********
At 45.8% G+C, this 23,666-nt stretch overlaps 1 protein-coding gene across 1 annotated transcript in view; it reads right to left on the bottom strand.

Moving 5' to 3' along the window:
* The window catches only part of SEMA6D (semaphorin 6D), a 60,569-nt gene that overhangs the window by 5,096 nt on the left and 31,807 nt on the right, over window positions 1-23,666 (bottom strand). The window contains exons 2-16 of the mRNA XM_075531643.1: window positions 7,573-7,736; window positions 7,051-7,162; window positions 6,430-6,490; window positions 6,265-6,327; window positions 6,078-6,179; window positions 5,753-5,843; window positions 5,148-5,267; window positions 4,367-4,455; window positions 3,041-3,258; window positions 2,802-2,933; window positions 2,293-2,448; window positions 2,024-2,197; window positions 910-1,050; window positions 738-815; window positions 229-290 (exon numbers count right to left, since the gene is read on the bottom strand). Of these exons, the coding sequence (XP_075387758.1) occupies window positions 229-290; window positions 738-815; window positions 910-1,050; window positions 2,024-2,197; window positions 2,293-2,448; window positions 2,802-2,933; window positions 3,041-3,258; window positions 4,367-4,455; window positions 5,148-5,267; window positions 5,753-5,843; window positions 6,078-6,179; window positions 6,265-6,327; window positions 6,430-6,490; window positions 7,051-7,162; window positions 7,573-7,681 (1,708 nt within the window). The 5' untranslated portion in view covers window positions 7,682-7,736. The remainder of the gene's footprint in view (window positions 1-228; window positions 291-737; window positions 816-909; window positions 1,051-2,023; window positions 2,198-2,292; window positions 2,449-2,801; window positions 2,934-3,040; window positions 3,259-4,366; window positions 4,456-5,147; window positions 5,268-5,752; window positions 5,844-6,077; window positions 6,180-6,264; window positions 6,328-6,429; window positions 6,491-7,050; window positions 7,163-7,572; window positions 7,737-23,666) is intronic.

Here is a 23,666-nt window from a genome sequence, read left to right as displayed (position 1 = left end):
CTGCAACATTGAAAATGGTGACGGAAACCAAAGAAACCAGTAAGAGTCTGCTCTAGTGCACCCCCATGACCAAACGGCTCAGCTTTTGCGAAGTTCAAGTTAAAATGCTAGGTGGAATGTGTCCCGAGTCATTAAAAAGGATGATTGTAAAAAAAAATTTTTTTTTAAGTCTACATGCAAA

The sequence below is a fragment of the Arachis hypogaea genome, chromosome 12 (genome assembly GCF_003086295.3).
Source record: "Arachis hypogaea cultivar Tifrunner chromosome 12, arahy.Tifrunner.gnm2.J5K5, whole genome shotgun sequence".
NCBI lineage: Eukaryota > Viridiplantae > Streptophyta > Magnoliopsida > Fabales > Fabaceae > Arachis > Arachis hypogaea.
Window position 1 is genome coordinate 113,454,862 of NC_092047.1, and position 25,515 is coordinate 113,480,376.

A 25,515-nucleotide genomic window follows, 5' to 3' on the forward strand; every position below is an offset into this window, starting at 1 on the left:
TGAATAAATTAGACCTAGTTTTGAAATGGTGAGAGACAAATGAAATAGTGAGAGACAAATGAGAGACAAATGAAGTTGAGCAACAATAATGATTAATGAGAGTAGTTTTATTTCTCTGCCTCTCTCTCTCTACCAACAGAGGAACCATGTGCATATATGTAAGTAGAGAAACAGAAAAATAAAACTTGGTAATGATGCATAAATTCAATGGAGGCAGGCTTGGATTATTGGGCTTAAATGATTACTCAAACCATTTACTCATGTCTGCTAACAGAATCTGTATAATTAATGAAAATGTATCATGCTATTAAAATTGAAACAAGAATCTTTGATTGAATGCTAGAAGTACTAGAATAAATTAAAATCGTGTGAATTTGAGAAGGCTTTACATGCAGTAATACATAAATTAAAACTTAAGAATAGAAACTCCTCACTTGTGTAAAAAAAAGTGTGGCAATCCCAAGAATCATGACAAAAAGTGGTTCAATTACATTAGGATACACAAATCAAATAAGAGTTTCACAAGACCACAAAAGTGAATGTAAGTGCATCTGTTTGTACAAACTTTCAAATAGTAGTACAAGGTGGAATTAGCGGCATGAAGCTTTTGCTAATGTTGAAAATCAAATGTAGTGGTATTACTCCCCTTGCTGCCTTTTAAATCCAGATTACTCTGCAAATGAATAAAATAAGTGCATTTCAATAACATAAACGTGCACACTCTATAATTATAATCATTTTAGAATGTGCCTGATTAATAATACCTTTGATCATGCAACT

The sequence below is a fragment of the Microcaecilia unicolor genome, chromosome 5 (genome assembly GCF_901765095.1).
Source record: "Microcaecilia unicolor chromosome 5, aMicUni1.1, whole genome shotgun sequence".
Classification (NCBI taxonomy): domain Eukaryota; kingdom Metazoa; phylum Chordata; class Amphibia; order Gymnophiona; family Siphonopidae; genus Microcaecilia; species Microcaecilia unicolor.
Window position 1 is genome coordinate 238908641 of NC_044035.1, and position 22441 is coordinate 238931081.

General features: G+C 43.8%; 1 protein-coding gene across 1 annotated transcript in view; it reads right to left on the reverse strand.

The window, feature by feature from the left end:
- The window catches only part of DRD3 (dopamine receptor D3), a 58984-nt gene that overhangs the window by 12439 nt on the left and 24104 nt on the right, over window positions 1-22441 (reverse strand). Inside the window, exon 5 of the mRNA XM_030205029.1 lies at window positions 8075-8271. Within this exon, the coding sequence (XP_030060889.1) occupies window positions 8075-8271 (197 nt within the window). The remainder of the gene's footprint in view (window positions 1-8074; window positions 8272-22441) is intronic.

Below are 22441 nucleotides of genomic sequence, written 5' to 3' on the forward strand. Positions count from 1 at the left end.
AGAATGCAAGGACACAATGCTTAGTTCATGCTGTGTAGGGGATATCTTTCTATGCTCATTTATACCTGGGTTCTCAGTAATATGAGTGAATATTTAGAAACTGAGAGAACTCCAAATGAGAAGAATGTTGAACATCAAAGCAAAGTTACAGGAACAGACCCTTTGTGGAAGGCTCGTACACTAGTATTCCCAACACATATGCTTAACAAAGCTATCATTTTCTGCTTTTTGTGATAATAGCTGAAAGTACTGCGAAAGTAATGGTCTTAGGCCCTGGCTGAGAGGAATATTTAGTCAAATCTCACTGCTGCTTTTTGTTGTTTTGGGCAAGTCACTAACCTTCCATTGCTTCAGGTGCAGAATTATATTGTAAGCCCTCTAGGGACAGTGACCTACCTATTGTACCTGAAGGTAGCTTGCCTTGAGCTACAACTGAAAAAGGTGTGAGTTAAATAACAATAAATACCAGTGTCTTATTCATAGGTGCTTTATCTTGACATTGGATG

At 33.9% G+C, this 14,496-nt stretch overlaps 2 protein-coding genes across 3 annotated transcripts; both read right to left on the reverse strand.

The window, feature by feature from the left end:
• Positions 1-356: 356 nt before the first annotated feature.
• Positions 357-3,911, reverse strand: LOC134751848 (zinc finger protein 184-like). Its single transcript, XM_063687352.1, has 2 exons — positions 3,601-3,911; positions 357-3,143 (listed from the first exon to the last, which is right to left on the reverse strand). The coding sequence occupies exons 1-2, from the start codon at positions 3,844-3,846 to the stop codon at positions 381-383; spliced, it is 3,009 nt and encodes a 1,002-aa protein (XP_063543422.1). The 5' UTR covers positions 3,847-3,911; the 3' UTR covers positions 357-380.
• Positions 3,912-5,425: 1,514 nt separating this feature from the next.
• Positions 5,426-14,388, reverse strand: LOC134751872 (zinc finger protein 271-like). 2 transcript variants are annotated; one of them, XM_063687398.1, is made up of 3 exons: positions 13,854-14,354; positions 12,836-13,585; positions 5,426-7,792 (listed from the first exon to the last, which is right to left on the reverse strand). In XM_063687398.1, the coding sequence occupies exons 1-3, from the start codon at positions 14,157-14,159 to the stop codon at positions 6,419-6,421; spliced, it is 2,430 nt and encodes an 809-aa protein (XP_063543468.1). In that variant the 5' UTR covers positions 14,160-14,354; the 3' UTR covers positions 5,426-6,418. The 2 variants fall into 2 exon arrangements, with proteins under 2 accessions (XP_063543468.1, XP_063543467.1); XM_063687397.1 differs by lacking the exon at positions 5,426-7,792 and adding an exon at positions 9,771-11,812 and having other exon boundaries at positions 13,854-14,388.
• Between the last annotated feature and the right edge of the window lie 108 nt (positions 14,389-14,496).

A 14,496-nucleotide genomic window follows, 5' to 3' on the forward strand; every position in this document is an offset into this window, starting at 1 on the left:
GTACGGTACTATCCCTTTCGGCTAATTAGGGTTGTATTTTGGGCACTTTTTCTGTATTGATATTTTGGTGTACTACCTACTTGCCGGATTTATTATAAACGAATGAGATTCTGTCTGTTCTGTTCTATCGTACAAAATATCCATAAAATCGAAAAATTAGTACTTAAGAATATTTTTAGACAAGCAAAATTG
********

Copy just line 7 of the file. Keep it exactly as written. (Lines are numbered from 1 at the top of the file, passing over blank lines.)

Source record: "Arachis hypogaea cultivar Tifrunner chromosome 12, arahy.Tifrunner.gnm2.J5K5, whole genome shotgun sequence".